The albergue in Astorga provided the best breakfast I have come across on the whole journey so I was pretty gutted when I overslept til 7.30 and realized I had missed it. Made fast progress this morning as I wanted my breakfast, passing all of Hot Spanish guys’ group who were walking separately this morning. Finally allowed myself to stop in Santa Catalina where a local suggested that the “second bar” would be a good place for breakfast. “Not the first. But the second” he reminded me. The countryside was really making lovely walking now, into green hills and despite the chilly morning the day became sunny and glorious. Passed Hot Spanish guy and his crew a couple more times before arriving in Rabanal where I had planned to stop at the British run Confraternity of St James albergue but it was not open for a couple of hours so I decided to get a picnic and continue on to Foncebadon. I left my backpack at the top of the hill hoping it would still be there when I got back and walked back down to a café where I noticed they were selling hot chicken rolls and was quite excited about this. When I entered, of course, Hot Spanish Guys group were there. I passed some time with them while waiting for my roll and when I left I thought I am going to have to try to shake them off as it is becoming a bit of a distraction. Had fantastic picnic perched on a hillside above Rabanal with stunning views and the sun on my face, I could quite happily have dozed off, but the time came to put my boots back on and climb the remainder of the hill up to Foncebadon.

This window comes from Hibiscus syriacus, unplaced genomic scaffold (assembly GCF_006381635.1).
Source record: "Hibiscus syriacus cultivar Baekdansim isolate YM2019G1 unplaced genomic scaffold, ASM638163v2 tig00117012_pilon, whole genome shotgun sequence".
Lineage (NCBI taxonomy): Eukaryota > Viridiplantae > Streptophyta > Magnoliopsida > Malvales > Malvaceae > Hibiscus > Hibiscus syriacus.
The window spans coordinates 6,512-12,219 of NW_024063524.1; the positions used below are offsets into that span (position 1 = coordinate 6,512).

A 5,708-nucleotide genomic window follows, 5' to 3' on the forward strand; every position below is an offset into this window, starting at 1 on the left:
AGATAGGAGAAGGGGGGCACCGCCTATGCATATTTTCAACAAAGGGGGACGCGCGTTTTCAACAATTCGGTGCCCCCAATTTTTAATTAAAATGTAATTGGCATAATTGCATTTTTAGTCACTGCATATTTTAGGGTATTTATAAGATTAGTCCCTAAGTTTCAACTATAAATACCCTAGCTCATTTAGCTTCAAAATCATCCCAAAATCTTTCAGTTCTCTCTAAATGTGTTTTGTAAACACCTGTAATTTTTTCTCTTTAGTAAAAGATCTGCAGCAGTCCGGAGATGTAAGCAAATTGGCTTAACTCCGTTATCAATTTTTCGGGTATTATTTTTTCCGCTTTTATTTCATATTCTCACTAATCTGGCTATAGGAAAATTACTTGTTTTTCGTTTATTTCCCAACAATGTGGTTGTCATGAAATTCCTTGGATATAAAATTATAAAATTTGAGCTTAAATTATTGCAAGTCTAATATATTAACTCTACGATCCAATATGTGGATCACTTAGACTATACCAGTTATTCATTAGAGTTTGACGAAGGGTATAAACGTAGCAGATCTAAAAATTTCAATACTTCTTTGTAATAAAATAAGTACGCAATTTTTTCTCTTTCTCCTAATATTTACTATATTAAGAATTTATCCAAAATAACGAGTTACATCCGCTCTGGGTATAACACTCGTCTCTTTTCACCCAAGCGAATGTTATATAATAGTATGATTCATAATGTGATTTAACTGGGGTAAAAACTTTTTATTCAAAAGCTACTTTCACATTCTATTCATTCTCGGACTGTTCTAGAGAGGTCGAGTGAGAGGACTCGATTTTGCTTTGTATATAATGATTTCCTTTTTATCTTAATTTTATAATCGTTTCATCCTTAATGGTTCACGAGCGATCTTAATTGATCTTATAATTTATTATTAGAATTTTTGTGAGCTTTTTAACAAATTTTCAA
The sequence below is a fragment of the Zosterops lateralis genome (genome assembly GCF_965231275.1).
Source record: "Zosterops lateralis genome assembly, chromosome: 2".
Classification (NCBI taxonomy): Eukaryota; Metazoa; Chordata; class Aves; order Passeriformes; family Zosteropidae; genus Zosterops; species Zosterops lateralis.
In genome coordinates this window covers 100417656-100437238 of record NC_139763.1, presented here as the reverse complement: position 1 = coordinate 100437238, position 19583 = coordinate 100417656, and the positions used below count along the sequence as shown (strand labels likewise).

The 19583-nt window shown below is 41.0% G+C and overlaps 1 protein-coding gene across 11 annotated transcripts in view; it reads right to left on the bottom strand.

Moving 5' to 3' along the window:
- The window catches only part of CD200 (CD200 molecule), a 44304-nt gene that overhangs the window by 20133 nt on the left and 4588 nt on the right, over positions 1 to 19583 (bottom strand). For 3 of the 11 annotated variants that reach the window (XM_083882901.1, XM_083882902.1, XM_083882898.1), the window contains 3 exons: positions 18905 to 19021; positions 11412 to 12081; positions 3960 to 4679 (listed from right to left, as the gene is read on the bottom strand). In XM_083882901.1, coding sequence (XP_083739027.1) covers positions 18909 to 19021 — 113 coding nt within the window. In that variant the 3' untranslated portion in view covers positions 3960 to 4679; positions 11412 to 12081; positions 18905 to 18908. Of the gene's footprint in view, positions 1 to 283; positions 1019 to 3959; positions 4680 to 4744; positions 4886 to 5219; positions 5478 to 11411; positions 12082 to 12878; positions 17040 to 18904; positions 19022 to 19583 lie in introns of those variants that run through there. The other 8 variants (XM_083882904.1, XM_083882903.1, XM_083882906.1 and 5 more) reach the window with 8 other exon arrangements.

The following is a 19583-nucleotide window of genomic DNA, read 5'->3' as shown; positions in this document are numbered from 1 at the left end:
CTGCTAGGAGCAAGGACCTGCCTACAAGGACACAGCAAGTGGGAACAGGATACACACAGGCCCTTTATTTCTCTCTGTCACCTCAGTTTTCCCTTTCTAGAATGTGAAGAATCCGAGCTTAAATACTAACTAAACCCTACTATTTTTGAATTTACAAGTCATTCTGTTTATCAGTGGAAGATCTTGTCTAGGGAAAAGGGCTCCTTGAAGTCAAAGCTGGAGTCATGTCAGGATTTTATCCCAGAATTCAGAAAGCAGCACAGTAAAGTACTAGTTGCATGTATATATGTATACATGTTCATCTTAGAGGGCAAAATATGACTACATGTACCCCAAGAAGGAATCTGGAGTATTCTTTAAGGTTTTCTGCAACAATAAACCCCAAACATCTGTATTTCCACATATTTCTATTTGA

Foncebadon held some considerable fascination to me after the tales I had read of the dangerous wild dogs that occupy the abandoned ghost town shrouded in the hill fog. It has however gained a new lease of life recently and a few people have moved back in. There was smart private lodging near the entrance to the village and a new private albergue. Plus the sun was shining so it did not look at all ominous. There were, however, a motley band of feral dogs hanging around, one of which seemed to be almost leading me through the tumbledown houses most of which were without roofs and in a state of ruin. There was also no road, just a grassy, stony track leading up to the tiny church. This was run as a donativo and was currently in the process of being opened up for the day by a comfortably disorganized German volunteer who was running very late. She was quite in a flap but very friendly and welcoming. A few bunk beds were squeezed into the main body of the church and a separate room served as a communal dining area with kitchen facilities in the narrow corridor. It was basic and would be a cold night at this altitude but it was just perfect. As I put out my washed socks in what remained of the sun, the air was already getting very cold. I thought I must have shaken off Hot Spanish Guy now as I was sure they would not choose to stay here (based on the observations that they had taken a bus and walked on the ‘senda’). Shortly they arrived…ah, how we laughed…